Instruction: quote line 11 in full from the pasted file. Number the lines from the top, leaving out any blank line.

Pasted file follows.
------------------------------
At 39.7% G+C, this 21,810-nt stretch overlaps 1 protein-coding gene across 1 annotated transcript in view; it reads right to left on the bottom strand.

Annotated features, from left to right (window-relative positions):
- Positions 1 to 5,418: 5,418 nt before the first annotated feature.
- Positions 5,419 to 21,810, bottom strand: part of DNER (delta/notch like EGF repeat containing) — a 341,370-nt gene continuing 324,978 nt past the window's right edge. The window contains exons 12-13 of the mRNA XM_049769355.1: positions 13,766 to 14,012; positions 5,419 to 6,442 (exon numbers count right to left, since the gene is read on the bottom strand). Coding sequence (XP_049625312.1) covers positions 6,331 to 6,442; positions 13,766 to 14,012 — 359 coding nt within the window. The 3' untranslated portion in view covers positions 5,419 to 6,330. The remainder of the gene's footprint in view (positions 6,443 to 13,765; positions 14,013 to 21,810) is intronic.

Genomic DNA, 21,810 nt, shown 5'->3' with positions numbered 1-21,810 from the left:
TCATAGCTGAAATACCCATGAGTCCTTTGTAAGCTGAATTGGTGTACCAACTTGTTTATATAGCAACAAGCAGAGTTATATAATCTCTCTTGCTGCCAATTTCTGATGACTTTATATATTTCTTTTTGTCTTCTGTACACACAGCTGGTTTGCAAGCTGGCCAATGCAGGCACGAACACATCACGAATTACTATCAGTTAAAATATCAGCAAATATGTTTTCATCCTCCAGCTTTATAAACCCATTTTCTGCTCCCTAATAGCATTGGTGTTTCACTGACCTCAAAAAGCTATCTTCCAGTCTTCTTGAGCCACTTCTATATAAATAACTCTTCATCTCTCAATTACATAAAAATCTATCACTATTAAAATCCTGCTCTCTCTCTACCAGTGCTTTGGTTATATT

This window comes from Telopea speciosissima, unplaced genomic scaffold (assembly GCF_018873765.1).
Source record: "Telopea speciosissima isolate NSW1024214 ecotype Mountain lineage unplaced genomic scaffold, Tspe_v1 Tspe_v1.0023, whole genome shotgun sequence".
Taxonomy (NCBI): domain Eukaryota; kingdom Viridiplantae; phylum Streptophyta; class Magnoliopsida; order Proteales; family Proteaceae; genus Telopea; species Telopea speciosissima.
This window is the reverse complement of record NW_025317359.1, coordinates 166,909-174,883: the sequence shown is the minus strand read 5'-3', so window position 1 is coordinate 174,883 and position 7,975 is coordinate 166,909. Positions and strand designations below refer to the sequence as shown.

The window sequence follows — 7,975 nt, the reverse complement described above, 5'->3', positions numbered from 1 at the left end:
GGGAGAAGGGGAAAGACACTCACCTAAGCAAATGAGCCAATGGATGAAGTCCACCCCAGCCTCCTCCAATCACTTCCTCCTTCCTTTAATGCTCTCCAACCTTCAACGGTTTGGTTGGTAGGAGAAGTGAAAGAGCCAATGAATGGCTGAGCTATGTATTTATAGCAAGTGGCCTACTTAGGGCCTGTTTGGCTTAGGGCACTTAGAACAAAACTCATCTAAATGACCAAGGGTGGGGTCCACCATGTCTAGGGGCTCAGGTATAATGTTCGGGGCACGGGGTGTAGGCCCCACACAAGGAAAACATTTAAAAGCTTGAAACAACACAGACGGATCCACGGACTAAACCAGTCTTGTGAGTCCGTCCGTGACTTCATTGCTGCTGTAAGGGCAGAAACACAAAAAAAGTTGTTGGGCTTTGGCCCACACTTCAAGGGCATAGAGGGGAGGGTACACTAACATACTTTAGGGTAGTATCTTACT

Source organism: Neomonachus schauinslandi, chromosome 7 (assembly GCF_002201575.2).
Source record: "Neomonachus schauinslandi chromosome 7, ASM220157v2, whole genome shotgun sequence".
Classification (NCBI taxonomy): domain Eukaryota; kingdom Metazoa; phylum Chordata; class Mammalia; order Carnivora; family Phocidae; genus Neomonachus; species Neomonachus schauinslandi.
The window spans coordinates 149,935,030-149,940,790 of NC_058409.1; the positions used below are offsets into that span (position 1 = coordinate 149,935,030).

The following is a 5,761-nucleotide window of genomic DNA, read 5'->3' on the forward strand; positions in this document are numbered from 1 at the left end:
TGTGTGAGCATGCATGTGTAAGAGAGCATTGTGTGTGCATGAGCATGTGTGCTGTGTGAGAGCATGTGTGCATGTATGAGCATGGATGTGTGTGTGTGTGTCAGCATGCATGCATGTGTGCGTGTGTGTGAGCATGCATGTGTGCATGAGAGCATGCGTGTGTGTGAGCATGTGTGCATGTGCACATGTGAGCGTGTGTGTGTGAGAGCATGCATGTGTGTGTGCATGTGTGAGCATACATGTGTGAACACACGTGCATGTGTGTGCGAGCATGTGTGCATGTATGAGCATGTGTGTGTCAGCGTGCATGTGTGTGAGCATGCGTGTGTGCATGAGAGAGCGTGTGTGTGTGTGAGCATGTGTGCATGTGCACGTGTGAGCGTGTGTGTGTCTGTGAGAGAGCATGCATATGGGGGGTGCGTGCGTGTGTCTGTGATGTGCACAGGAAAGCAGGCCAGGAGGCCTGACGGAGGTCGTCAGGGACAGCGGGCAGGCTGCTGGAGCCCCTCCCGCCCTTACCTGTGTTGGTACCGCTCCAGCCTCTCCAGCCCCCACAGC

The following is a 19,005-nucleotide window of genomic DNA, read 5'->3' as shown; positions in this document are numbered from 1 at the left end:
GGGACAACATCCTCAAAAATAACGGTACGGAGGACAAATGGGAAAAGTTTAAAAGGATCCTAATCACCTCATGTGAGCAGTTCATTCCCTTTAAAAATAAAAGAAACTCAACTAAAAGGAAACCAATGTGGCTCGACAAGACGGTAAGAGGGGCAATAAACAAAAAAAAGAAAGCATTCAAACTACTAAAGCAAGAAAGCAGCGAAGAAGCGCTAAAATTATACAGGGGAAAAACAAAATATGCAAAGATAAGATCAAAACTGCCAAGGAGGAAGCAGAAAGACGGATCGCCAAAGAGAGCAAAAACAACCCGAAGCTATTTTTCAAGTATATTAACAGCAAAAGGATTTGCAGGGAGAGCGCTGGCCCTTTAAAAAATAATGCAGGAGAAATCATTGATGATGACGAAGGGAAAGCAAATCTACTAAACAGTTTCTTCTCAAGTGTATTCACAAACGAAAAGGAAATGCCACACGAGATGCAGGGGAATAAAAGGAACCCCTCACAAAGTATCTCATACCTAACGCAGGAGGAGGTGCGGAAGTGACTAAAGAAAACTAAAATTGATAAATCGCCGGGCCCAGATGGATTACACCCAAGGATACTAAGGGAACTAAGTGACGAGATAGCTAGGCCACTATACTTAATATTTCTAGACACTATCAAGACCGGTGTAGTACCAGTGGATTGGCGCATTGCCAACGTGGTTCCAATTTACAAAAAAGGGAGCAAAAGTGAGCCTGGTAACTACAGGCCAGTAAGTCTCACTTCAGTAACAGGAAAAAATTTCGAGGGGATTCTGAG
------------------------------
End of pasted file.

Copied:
The window sequence follows — 7,975 nt, the reverse complement described above, 5'->3', positions numbered from 1 at the left end: